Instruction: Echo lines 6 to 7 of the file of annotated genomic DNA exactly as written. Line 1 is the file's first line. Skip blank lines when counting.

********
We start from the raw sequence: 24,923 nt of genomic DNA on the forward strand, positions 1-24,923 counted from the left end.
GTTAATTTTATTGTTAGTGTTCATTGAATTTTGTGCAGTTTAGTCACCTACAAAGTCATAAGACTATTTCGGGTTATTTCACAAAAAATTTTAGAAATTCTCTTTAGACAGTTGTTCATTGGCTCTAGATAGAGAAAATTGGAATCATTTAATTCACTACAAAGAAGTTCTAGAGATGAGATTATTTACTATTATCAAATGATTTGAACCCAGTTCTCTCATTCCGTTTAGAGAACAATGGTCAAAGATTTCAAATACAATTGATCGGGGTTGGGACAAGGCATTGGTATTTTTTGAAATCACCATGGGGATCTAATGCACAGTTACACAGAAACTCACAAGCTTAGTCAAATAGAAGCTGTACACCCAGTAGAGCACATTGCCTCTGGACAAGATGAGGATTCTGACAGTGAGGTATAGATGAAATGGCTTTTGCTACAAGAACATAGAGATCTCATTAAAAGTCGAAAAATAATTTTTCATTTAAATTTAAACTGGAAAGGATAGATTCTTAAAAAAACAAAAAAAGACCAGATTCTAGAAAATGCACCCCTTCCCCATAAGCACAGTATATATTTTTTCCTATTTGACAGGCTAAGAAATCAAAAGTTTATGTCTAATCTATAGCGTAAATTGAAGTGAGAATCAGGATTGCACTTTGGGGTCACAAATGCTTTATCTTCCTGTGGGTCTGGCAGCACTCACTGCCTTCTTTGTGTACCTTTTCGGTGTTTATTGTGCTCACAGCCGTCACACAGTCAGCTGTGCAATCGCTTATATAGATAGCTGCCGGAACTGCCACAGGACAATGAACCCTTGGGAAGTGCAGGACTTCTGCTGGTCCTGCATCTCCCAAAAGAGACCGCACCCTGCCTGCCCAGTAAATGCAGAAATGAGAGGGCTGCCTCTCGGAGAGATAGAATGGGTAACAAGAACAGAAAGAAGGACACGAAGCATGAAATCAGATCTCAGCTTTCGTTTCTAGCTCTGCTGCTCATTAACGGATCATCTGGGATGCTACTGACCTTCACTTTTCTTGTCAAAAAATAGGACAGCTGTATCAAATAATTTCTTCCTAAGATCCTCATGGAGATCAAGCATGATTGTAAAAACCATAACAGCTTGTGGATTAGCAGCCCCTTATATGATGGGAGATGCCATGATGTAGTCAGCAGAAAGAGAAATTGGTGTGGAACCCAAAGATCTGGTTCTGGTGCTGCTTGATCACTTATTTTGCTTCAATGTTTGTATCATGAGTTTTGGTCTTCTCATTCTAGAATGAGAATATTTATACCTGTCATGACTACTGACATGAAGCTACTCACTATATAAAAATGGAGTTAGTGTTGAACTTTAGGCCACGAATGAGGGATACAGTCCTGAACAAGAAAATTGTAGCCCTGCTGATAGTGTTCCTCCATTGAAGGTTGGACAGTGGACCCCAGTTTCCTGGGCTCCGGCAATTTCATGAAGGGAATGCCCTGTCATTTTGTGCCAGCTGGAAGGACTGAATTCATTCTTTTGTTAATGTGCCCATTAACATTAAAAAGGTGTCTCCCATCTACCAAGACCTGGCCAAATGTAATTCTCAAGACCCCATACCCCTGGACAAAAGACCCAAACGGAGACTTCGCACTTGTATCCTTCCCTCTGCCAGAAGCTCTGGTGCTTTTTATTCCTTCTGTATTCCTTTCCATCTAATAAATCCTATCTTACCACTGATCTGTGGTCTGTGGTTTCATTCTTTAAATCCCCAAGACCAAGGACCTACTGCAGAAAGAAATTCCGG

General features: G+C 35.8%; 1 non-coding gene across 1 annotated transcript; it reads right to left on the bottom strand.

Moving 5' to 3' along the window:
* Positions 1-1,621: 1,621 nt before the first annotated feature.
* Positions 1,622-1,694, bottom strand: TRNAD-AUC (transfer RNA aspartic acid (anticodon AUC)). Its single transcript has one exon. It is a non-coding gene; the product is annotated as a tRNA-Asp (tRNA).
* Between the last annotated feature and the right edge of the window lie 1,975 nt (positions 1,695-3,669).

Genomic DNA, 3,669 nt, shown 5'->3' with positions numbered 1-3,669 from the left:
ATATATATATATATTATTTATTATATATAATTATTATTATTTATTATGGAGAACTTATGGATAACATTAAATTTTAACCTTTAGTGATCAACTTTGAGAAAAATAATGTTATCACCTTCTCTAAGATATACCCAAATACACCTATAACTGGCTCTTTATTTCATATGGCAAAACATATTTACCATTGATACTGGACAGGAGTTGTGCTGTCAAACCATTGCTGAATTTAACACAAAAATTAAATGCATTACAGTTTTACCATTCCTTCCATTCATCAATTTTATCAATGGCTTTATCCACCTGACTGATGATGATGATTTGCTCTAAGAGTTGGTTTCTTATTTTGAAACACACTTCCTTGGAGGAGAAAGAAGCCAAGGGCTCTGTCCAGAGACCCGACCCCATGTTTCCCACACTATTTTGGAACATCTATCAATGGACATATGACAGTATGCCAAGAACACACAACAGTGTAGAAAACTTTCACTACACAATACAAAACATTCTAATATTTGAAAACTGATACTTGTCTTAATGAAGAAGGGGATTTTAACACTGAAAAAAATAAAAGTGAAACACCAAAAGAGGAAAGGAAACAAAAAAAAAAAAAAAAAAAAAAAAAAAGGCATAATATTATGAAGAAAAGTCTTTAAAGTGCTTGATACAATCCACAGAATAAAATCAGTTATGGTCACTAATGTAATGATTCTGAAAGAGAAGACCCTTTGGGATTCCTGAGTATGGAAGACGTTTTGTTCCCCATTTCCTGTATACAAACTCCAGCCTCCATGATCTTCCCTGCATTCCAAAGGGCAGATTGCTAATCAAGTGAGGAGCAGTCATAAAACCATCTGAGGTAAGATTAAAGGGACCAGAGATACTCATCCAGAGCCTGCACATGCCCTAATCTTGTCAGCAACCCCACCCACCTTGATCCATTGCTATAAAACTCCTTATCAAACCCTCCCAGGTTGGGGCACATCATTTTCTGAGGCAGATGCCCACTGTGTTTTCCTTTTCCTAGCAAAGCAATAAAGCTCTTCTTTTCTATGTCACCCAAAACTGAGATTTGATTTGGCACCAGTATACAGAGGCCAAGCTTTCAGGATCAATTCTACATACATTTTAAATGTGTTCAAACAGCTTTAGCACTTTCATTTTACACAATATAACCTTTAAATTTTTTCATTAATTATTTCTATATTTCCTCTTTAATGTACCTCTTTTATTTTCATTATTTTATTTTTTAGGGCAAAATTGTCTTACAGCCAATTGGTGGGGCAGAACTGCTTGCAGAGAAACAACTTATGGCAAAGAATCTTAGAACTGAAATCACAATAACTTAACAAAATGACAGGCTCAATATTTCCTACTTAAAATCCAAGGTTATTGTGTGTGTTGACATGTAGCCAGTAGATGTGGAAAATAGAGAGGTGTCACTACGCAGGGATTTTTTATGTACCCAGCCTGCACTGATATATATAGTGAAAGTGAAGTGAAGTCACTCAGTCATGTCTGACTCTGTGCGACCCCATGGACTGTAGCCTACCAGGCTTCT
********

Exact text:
* Positions 1,622-1,694, bottom strand: TRNAD-AUC (transfer RNA aspartic acid (anticodon AUC)). Its single transcript has one exon. It is a non-coding gene; the product is annotated as a tRNA-Asp (tRNA).
* Between the last annotated feature and the right edge of the window lie 1,975 nt (positions 1,695-3,669).